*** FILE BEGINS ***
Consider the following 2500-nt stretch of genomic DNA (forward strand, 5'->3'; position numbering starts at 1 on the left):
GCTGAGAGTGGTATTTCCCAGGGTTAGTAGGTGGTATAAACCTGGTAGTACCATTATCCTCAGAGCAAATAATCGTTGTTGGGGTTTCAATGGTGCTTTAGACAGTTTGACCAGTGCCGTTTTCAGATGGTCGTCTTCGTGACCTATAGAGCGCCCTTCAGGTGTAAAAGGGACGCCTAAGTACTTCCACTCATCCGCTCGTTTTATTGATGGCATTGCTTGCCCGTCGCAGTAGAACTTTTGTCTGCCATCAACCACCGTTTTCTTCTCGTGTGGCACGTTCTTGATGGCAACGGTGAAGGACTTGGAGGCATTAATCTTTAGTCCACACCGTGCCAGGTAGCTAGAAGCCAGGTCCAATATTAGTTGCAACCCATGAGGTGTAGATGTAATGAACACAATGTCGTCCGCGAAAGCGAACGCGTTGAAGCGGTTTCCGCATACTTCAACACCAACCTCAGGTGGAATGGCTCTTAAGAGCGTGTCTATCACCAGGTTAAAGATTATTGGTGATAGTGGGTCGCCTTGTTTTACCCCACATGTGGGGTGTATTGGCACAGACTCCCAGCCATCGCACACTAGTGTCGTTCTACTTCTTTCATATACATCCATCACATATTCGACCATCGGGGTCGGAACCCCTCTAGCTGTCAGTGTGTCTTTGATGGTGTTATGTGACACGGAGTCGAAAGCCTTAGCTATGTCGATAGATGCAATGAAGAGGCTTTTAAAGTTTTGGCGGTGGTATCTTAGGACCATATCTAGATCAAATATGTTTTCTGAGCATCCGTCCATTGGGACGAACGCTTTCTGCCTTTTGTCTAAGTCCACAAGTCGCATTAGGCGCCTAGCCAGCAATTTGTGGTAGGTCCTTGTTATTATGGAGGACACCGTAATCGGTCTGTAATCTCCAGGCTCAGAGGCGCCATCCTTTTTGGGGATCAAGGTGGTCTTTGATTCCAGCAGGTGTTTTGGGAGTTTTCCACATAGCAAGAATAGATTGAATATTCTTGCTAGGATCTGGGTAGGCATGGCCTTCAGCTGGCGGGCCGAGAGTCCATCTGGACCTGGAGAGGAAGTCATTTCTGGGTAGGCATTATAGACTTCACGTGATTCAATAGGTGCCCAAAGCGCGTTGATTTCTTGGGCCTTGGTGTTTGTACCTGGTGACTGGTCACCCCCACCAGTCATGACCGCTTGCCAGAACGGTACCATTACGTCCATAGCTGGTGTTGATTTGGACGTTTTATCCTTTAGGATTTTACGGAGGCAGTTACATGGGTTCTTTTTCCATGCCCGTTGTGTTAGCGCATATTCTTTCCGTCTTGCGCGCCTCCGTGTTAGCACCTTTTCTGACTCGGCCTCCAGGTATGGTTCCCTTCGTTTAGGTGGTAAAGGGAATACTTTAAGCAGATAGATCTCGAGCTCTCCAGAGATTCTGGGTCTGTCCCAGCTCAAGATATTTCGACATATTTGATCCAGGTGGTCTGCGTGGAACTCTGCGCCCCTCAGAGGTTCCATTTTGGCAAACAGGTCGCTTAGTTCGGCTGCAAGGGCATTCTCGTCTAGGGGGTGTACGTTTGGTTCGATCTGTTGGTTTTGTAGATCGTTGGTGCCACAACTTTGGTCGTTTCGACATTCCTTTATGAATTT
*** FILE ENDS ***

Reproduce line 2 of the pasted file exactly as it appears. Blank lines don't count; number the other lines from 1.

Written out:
GCTGAGAGTGGTATTTCCCAGGGTTAGTAGGTGGTATAAACCTGGTAGTACCATTATCCTCAGAGCAAATAATCGTTGTTGGGGTTTCAATGGTGCTTTAGACAGTTTGACCAGTGCCGTTTTCAGATGGTCGTCTTCGTGACCTATAGAGCGCCCTTCAGGTGTAAAAGGGACGCCTAAGTACTTCCACTCATCCGCTCGTTTTATTGATGGCATTGCTTGCCCGTCGCAGTAGAACTTTTGTCTGCCATCAACCACCGTTTTCTTCTCGTGTGGCACGTTCTTGATGGCAACGGTGAAGGACTTGGAGGCATTAATCTTTAGTCCACACCGTGCCAGGTAGCTAGAAGCCAGGTCCAATATTAGTTGCAACCCATGAGGTGTAGATGTAATGAACACAATGTCGTCCGCGAAAGCGAACGCGTTGAAGCGGTTTCCGCATACTTCAACACCAACCTCAGGTGGAATGGCTCTTAAGAGCGTGTCTATCACCAGGTTAAAGATTATTGGTGATAGTGGGTCGCCTTGTTTTACCCCACATGTGGGGTGTATTGGCACAGACTCCCAGCCATCGCACACTAGTGTCGTTCTACTTCTTTCATATACATCCATCACATATTCGACCATCGGGGTCGGAACCCCTCTAGCTGTCAGTGTGTCTTTGATGGTGTTATGTGACACGGAGTCGAAAGCCTTAGCTATGTCGATAGATGCAATGAAGAGGCTTTTAAAGTTTTGGCGGTGGTATCTTAGGACCATATCTAGATCAAATATGTTTTCTGAGCATCCGTCCATTGGGACGAACGCTTTCTGCCTTTTGTCTAAGTCCACAAGTCGCATTAGGCGCCTAGCCAGCAATTTGTGGTAGGTCCTTGTTATTATGGAGGACACCGTAATCGGTCTGTAATCTCCAGGCTCAGAGGCGCCATCCTTTTTGGGGATCAAGGTGGTCTTTGATTCCAGCAGGTGTTTTGGGAGTTTTCCACATAGCAAGAATAGATTGAATATTCTTGCTAGGATCTGGGTAGGCATGGCCTTCAGCTGGCGGGCCGAGAGTCCATCTGGACCTGGAGAGGAAGTCATTTCTGGGTAGGCATTATAGACTTCACGTGATTCAATAGGTGCCCAAAGCGCGTTGATTTCTTGGGCCTTGGTGTTTGTACCTGGTGACTGGTCACCCCCACCAGTCATGACCGCTTGCCAGAACGGTACCATTACGTCCATAGCTGGTGTTGATTTGGACGTTTTATCCTTTAGGATTTTACGGAGGCAGTTACATGGGTTCTTTTTCCATGCCCGTTGTGTTAGCGCATATTCTTTCCGTCTTGCGCGCCTCCGTGTTAGCACCTTTTCTGACTCGGCCTCCAGGTATGGTTCCCTTCGTTTAGGTGGTAAAGGGAATACTTTAAGCAGATAGATCTCGAGCTCTCCAGAGATTCTGGGTCTGTCCCAGCTCAAGATATTTCGACATATTTGATCCAGGTGGTCTGCGTGGAACTCTGCGCCCCTCAGAGGTTCCATTTTGGCAAACAGGTCGCTTAGTTCGGCTGCAAGGGCATTCTCGTCTAGGGGGTGTACGTTTGGTTCGATCTGTTGGTTTTGTAGATCGTTGGTGCCACAACTTTGGTCGTTTCGACATTCCTTTATGAATTT